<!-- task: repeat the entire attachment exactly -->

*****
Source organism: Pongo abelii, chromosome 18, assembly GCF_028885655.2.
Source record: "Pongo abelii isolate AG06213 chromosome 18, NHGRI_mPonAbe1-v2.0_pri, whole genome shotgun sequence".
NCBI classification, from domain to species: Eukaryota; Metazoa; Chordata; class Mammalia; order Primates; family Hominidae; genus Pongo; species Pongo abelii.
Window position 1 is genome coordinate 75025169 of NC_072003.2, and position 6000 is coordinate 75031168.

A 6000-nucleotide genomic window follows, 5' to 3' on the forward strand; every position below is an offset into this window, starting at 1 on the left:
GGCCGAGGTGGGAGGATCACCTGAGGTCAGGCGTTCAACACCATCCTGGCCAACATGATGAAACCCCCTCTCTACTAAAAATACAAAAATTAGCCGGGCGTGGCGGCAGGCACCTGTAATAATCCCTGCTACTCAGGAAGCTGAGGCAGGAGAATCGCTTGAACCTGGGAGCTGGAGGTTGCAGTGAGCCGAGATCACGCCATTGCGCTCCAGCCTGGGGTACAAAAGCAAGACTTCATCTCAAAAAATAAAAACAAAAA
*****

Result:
Source organism: Pongo abelii, chromosome 18, assembly GCF_028885655.2.
Source record: "Pongo abelii isolate AG06213 chromosome 18, NHGRI_mPonAbe1-v2.0_pri, whole genome shotgun sequence".
NCBI classification, from domain to species: Eukaryota; Metazoa; Chordata; class Mammalia; order Primates; family Hominidae; genus Pongo; species Pongo abelii.
Window position 1 is genome coordinate 75025169 of NC_072003.2, and position 6000 is coordinate 75031168.

A 6000-nucleotide genomic window follows, 5' to 3' on the forward strand; every position below is an offset into this window, starting at 1 on the left:
GGCCGAGGTGGGAGGATCACCTGAGGTCAGGCGTTCAACACCATCCTGGCCAACATGATGAAACCCCCTCTCTACTAAAAATACAAAAATTAGCCGGGCGTGGCGGCAGGCACCTGTAATAATCCCTGCTACTCAGGAAGCTGAGGCAGGAGAATCGCTTGAACCTGGGAGCTGGAGGTTGCAGTGAGCCGAGATCACGCCATTGCGCTCCAGCCTGGGGTACAAAAGCAAGACTTCATCTCAAAAAATAAAAACAAAAA